Batik and Ikat are patterned cloth-dyeing techniques used in traditional societies throughout Southeast Asia, where textile-making is a significant means of gaining artistic reputation, wealth and status in traditional societies. These techniques, among others, will be brought to life on the University of Miami’s campus Friday evening with the opening of “Weaver’s Stories From Island Southeast Asia” at the Lowe Art Museum. The new exhibit runs through March 29.
Senior Curator for Asian and Pacific Collections at the University of California Los Angeles’s Fowler Museum, Roy W. Hamilton, will begin the evening with a lecture on the background of the weavers whose cloths are featured in the exhibit at 6:30 p.m., followed by an opening reception that will last until 9 p.m.
“Weaver’s Stories” features 26 cloths alongside eight videos that will take audiences behind the scenes to locations in Indonesia, Malaysia, East Timor and the Philippines to listen to the stories of the artists. Each video ranges from six to 12 minutes and will play on a loop in the gallery for visitors to view.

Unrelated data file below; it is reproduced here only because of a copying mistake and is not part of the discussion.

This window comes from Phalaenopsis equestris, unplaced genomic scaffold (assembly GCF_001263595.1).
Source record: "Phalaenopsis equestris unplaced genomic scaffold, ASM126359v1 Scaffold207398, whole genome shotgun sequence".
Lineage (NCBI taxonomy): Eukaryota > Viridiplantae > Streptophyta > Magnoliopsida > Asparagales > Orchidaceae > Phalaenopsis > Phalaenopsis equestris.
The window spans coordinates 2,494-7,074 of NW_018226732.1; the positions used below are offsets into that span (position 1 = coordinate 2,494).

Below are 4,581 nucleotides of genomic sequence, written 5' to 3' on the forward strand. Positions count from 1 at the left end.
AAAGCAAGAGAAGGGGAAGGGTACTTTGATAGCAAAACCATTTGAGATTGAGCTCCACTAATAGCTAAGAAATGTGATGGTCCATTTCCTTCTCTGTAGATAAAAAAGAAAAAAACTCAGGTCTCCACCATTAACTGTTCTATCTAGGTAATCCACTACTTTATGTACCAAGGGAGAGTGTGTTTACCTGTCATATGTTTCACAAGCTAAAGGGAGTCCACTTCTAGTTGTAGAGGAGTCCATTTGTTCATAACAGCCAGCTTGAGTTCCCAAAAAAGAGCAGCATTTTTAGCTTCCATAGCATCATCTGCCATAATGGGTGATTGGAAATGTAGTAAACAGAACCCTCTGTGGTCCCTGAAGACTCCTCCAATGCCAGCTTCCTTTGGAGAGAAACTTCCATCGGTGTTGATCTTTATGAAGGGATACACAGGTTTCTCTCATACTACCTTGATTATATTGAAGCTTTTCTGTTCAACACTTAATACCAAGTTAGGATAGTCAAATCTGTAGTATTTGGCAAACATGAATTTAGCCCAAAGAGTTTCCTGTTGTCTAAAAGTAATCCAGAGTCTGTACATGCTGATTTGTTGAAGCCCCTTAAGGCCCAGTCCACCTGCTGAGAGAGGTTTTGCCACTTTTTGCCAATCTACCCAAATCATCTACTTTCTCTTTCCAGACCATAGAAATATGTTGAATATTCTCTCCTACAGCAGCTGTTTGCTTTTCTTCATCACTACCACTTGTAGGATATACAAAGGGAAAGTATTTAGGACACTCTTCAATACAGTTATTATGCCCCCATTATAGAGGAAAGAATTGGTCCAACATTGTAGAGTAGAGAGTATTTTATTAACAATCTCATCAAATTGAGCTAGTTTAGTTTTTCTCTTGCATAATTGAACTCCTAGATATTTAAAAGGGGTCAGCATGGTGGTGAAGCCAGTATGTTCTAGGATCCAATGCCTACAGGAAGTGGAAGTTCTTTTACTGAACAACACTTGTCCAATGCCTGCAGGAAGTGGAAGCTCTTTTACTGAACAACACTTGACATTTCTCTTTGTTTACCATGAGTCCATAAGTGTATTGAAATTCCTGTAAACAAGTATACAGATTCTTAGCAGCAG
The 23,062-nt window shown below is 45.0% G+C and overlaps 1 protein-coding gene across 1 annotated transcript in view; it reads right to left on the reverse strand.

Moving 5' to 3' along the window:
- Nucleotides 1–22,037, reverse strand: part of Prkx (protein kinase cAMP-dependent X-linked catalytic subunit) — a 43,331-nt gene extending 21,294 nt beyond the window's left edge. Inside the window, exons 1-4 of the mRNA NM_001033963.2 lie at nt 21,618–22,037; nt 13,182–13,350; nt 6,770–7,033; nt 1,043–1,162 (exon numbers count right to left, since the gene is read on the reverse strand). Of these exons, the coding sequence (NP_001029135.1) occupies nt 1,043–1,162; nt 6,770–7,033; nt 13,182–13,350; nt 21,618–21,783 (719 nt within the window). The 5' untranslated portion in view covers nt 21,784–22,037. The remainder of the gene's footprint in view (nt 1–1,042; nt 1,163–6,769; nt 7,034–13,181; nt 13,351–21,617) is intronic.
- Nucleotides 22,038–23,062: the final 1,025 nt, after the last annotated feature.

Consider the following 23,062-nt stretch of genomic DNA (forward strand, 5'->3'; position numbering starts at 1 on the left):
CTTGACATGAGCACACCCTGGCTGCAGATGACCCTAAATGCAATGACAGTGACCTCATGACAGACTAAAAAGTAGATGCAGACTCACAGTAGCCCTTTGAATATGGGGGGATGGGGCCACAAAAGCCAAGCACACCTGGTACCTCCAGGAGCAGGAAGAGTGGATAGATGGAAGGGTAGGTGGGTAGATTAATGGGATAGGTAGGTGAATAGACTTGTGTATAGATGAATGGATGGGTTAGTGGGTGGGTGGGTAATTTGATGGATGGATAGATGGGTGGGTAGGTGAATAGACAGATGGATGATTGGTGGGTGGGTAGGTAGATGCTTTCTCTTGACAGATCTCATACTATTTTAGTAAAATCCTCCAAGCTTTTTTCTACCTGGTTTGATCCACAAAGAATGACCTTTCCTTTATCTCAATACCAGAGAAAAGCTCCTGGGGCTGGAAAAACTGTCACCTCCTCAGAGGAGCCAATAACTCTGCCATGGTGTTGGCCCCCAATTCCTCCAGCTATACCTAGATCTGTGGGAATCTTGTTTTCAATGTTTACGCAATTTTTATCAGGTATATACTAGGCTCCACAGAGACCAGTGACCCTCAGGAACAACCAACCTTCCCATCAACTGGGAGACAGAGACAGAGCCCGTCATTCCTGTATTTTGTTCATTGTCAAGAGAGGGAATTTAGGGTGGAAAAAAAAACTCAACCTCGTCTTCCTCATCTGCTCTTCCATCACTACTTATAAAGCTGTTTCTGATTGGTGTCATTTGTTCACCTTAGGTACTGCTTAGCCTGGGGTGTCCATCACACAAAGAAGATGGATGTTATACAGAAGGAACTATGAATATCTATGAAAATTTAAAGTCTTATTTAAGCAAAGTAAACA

Jill Deupi, chief curator of the Lowe Art Museum, said “Weaver’s Stories” is “part of a very cohesive meta-exhibition schedule.”
“This exhibition relates very well to the Haitian and African exhibitions we closed earlier this month because it elevates the genre of textiles … beyond the level of ‘craft,’” she said. “Our two preceding exhibitions accomplished this same important goal, in addition to shedding light on the cultural histories and unique value systems of the artists.”
According to Hamilton, Southeast Asian textiles have made popular art exhibitions for decades.
“Unfortunately no previous exhibition consisting primarily of the textiles themselves hanging on gallery walls, offered much opportunity for visitors to engage more deeply with the lives of the women who made the cloths,” he said. “Weavers’ Stories was developed specifically to address this shortcoming. What does their art mean to them? How did they learn it and how have they negotiated the shifting sands of social and economic change?”
Hamilton’s favorite stories speak about the spiritual power of the cloths or about human relationships and experiences. He cited a story about snake spirits seeking revenge for misuse of a cloth as a memorable example.
The event will be held on Friday at the Lowe Art Museum beginning at 6:30 p.m. It is open and free to all UM students, faculty, staff and Lowe members. Admission is $10 for other guests. Parking is available at the Pavia parking garage.